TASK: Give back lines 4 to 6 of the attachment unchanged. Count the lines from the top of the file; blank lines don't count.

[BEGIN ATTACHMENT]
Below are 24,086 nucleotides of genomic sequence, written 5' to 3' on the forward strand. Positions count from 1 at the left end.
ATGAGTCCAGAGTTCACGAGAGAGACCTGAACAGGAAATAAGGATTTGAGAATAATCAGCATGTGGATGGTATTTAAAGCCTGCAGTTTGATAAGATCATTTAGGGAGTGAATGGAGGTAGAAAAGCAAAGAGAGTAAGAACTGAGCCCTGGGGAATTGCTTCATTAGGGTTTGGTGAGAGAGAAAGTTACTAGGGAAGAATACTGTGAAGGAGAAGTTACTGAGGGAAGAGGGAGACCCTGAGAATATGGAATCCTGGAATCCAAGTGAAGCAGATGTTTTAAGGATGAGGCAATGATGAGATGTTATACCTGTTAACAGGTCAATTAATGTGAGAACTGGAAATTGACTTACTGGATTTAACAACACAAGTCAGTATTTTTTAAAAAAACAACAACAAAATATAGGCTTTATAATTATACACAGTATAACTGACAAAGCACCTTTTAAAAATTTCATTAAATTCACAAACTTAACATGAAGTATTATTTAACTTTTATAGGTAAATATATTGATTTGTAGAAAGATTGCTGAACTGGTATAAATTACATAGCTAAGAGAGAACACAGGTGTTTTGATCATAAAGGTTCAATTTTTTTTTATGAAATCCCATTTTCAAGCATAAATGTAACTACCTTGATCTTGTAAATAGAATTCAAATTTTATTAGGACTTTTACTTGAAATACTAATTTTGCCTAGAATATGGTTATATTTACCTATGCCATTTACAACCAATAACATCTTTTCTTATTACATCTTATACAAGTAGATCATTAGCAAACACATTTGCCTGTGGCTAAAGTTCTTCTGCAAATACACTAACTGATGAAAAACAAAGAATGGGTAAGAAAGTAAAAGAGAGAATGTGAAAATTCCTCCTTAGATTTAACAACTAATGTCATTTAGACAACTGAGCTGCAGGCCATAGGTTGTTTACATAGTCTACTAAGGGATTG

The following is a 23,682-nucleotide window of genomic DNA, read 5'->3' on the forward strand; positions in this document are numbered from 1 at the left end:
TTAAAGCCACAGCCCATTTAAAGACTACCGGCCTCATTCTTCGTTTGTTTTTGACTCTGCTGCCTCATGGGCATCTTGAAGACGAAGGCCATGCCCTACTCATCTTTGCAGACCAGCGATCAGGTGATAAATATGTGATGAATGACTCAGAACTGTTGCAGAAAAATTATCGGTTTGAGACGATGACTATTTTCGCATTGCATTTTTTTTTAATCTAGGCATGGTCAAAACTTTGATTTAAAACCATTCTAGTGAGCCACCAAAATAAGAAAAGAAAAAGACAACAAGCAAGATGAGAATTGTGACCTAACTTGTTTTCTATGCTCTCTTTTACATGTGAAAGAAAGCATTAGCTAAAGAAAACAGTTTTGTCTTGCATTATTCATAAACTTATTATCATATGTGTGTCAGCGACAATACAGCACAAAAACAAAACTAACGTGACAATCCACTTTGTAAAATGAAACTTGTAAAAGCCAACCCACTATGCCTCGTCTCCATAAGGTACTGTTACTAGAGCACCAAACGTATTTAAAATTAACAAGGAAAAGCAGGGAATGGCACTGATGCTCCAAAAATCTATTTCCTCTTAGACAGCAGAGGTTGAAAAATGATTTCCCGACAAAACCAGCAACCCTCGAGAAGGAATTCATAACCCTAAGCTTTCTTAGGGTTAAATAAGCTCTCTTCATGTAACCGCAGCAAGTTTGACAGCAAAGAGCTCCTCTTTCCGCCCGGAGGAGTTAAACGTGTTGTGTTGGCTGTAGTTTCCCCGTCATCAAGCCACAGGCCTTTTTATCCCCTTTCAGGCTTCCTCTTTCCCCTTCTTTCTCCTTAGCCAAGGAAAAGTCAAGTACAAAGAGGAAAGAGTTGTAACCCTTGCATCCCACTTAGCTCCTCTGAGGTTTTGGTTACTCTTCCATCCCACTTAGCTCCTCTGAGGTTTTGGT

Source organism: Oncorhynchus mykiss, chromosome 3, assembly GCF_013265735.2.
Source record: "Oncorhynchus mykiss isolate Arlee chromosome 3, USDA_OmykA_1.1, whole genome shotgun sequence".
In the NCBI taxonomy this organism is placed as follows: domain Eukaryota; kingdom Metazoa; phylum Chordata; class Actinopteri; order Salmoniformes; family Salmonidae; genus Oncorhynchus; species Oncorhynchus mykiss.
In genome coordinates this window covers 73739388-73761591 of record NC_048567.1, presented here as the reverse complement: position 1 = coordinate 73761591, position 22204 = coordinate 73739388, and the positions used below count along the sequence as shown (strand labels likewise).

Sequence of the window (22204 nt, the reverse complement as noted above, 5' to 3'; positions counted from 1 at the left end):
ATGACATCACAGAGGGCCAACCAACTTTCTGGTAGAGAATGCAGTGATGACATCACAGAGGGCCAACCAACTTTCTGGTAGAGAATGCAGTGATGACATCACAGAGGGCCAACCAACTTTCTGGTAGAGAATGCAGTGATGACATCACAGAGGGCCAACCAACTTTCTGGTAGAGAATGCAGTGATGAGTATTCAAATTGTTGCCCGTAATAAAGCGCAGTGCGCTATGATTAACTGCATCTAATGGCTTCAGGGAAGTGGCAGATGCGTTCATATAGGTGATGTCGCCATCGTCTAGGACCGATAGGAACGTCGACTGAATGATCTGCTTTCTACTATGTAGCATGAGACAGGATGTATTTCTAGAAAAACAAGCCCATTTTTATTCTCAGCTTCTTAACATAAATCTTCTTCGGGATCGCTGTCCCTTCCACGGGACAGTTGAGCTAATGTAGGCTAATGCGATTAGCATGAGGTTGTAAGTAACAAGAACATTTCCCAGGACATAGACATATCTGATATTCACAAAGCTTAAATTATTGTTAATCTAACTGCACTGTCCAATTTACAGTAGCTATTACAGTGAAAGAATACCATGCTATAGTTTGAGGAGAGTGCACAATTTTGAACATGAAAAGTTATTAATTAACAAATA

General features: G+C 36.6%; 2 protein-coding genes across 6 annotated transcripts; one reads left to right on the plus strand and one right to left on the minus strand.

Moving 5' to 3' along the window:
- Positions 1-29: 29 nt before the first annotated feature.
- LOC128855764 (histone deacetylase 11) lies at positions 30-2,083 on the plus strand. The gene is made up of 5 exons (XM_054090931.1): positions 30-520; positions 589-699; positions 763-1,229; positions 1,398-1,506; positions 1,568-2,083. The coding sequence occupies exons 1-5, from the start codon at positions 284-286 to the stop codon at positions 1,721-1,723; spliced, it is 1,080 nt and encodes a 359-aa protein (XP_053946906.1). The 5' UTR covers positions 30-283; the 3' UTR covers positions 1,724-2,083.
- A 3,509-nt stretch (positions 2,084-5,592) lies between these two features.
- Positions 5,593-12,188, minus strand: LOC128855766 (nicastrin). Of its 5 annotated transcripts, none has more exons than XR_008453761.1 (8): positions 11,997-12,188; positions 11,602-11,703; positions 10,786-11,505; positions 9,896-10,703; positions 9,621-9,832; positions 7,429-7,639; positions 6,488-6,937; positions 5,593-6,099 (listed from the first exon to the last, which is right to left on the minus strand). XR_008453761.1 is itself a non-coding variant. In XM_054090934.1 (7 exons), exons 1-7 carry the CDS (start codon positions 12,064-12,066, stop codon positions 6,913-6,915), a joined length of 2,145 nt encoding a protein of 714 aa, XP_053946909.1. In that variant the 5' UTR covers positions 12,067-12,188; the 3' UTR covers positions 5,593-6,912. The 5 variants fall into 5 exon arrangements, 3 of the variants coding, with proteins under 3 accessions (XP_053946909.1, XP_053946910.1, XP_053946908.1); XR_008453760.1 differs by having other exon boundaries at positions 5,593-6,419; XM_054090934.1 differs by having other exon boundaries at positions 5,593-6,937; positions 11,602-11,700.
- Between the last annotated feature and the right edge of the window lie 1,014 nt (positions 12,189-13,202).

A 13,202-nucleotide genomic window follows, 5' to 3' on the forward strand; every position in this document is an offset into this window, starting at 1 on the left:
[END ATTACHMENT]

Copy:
TTAAAGCCACAGCCCATTTAAAGACTACCGGCCTCATTCTTCGTTTGTTTTTGACTCTGCTGCCTCATGGGCATCTTGAAGACGAAGGCCATGCCCTACTCATCTTTGCAGACCAGCGATCAGGTGATAAATATGTGATGAATGACTCAGAACTGTTGCAGAAAAATTATCGGTTTGAGACGATGACTATTTTCGCATTGCATTTTTTTTTAATCTAGGCATGGTCAAAACTTTGATTTAAAACCATTCTAGTGAGCCACCAAAATAAGAAAAGAAAAAGACAACAAGCAAGATGAGAATTGTGACCTAACTTGTTTTCTATGCTCTCTTTTACATGTGAAAGAAAGCATTAGCTAAAGAAAACAGTTTTGTCTTGCATTATTCATAAACTTATTATCATATGTGTGTCAGCGACAATACAGCACAAAAACAAAACTAACGTGACAATCCACTTTGTAAAATGAAACTTGTAAAAGCCAACCCACTATGCCTCGTCTCCATAAGGTACTGTTACTAGAGCACCAAACGTATTTAAAATTAACAAGGAAAAGCAGGGAATGGCACTGATGCTCCAAAAATCTATTTCCTCTTAGACAGCAGAGGTTGAAAAATGATTTCCCGACAAAACCAGCAACCCTCGAGAAGGAATTCATAACCCTAAGCTTTCTTAGGGTTAAATAAGCTCTCTTCATGTAACCGCAGCAAGTTTGACAGCAAAGAGCTCCTCTTTCCGCCCGGAGGAGTTAAACGTGTTGTGTTGGCTGTAGTTTCCCCGTCATCAAGCCACAGGCCTTTTTATCCCCTTTCAGGCTTCCTCTTTCCCCTTCTTTCTCCTTAGCCAAGGAAAAGTCAAGTACAAAGAGGAAAGAGTTGTAACCCTTGCATCCCACTTAGCTCCTCTGAGGTTTTGGTTACTCTTCCATCCCACTTAGCTCCTCTGAGGTTTTGGT

Source organism: Oncorhynchus mykiss, chromosome 3, assembly GCF_013265735.2.
Source record: "Oncorhynchus mykiss isolate Arlee chromosome 3, USDA_OmykA_1.1, whole genome shotgun sequence".